I plan to use a microcontroller on my project. But I don't know which one should I use. I know the features the microcontroller will need to have but many manufacturers can fit my need.

Should I choose TI, Microchip, Arm? What is the difference except operating voltage level?

  • \$\begingroup\$ No reasonable selection can be made without stating your requirements. Requirement-free questions like this are not permitted, because they invariable degenerate into "my vendor can beat up your vendor" And even if they were allowed, they'd be duplicates of the many times someone has tried to ask this before. \$\endgroup\$ – Chris Stratton Jun 10 '17 at 20:16
  • \$\begingroup\$ @ChrisStratton, on the contrary, given specific requirements, this becomes a shopping question. Without specific requirements it's a "what should I look for" question, which is exactly what we prefer. \$\endgroup\$ – The Photon Jun 10 '17 at 20:22
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    \$\begingroup\$ In that case it's too broad. And invariably a many-times duplicate too. Stack Exchange sites are fundamentally reserved for specifics, not general advice. \$\endgroup\$ – Chris Stratton Jun 10 '17 at 20:24
  • \$\begingroup\$ Most attempts to re-ask this seem to get closed as duplicates of this one: electronics.stackexchange.com/questions/37423/… \$\endgroup\$ – Chris Stratton Jun 10 '17 at 20:26
  • \$\begingroup\$ Avaiable. Does what you want. Free or low cost development tools available. Easy for you to use. Well supported. Low impact on system cost. \$\endgroup\$ – Russell McMahon Jun 11 '17 at 8:10

Should I choose TI, Microchip, Arm?

ARM doesn't make any actual chips. They just license their design to chipmakers. Microchip (Atmel) and TI (among others) both make chips based on ARM architecture.

What is the difference except voltage operating level?

Peripherals: Different chipmakers will include different combinations of peripherals on their microcontrollers. One or the other might be a better match for your application.

Tools: Each chipmaker provides their own development tools for their chips. Third-party tools are also available for many microcontrollers. You might find you like one set of tools better than the others, which would be a point in favor of using the chips supported by that tool. FWIW, TI's free tool is based on Eclipse while Atmel's (a Microchip subsidiary) is based on Visual Studio. Microchip's tool for their legacy parts (pre Atmel acquisition) is (AFAIK, I haven't used it) proprietary.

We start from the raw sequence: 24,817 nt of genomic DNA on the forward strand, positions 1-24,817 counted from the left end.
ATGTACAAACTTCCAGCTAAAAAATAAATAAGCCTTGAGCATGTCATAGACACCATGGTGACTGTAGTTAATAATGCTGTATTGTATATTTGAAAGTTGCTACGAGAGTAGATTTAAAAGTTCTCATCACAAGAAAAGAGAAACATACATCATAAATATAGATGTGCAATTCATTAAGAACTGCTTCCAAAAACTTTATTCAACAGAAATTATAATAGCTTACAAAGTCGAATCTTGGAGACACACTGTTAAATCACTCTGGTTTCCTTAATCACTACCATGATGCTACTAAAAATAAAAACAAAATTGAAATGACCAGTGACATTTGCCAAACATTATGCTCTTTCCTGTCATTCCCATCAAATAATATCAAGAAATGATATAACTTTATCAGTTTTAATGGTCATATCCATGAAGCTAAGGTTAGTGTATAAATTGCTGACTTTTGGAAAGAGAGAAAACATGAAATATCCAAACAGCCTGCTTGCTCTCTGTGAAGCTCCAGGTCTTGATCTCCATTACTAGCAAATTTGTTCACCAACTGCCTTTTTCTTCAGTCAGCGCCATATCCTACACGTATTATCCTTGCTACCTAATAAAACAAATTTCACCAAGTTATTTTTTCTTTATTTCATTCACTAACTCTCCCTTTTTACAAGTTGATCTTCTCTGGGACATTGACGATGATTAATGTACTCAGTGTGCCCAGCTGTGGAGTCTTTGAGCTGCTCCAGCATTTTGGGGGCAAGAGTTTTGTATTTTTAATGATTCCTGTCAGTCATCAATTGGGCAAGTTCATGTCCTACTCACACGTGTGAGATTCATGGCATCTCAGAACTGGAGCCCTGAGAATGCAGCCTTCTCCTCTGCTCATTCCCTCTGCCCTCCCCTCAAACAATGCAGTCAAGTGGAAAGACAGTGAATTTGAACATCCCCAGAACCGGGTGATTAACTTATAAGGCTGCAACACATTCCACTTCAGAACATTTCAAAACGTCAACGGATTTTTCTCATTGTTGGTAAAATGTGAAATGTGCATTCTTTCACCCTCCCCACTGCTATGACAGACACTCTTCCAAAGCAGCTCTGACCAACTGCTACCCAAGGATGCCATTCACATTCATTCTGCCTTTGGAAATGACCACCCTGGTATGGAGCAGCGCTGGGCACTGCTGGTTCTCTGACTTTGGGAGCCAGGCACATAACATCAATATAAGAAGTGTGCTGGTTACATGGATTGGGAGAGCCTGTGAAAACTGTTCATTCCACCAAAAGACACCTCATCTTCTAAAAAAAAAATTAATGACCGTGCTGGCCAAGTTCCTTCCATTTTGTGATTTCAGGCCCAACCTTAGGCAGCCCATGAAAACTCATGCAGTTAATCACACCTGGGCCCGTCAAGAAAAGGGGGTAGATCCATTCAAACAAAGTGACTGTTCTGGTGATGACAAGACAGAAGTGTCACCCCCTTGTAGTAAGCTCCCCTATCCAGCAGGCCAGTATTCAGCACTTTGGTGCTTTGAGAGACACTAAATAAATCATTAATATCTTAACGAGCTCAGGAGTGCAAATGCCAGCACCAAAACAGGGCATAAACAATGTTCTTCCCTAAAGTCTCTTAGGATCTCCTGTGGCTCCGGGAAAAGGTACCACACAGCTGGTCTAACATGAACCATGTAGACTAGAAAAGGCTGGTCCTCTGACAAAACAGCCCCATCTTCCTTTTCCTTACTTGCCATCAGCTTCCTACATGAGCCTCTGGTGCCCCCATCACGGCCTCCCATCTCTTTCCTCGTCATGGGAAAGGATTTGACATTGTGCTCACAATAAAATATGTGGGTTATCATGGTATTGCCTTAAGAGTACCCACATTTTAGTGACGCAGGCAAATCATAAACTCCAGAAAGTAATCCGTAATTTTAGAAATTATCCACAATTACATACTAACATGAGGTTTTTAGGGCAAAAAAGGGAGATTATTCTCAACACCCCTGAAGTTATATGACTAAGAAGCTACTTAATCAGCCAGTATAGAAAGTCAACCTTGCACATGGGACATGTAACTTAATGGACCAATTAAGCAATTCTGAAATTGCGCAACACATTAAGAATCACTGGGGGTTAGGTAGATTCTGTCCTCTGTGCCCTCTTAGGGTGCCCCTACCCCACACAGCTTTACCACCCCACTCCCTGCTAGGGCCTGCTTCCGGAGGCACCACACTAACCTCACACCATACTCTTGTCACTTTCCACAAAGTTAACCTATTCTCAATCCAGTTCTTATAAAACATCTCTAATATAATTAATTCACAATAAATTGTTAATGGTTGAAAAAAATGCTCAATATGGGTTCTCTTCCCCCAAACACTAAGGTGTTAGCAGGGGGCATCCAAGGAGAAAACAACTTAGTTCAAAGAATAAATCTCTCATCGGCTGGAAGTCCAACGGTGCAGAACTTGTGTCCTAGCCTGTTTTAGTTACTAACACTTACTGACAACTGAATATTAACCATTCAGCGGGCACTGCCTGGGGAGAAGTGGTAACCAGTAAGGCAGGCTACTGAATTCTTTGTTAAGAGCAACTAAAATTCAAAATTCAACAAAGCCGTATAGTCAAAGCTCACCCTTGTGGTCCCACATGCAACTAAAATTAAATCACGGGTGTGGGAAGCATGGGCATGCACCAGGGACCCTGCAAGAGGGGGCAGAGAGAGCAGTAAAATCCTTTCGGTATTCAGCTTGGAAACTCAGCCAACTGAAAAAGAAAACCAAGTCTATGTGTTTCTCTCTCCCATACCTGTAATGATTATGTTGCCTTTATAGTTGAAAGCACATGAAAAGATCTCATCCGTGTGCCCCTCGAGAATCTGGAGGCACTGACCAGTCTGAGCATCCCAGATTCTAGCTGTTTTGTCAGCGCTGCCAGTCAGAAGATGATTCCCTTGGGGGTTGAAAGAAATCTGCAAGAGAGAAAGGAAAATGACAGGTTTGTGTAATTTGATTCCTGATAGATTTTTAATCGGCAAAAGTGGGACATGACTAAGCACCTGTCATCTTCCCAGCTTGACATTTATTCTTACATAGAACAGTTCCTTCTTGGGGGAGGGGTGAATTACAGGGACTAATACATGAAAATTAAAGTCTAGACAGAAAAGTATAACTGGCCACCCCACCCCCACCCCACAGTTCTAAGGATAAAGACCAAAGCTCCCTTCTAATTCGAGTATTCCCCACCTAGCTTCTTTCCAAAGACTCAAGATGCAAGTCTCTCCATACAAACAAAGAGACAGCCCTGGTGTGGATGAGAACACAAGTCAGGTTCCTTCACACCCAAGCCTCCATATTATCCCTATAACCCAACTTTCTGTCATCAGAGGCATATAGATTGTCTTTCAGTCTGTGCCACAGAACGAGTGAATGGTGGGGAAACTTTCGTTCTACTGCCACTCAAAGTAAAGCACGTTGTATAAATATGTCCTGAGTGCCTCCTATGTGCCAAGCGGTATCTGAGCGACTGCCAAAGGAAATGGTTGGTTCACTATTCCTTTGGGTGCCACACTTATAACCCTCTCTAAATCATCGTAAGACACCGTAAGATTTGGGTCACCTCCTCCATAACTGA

Performance: Different chipmakers might offer microcontrollers with better or worse performance by some metric, such as clock frequency, power consumption, etc.

Architecture: As mentioned before, many chipmakers produce ARM-based chips, and these are very popular. But proprietary architectures are also still out there. You might find you prefer one or another, or that one is particularly suited to your application. Microchip's PIC architecture, for example, is a Harvard architecture, which has some advantages for keeping code and data separate (preventing code from being corrupted by rogue instructions meant to act on data).

Support: Some vendors might make it easier to contact an applications engineer to get help when you have trouble with their parts. Others might only provide a bulletin board system where users can help each other. Others might provide even less.

Price: Different vendors have different strategies for pricing and marketing. One might offer very low prices but only for very high volume customers. Others might have higher prices but give good support to smaller customers. Etc.

  • \$\begingroup\$ MC bought Atmel? DAMMMMNNNN. \$\endgroup\$ – Passerby Jun 10 '17 at 20:33
  • \$\begingroup\$ Microchip's MPLAB X is based on NetBeans. \$\endgroup\$ – Jeanne Pindar Jun 10 '17 at 23:20
  • \$\begingroup\$ "Atmel's [free toolchain] is based on Visual Studio." ... but of course Atmel's chips are probably more commonly-used with the Arduino toolchain, which is lighter-weight and more beginner-friendly. \$\endgroup\$ – Jules Jun 11 '17 at 0:59
  • \$\begingroup\$ @Jules, for hobbyists, maybe; not in industry. \$\endgroup\$ – The Photon Jun 11 '17 at 1:53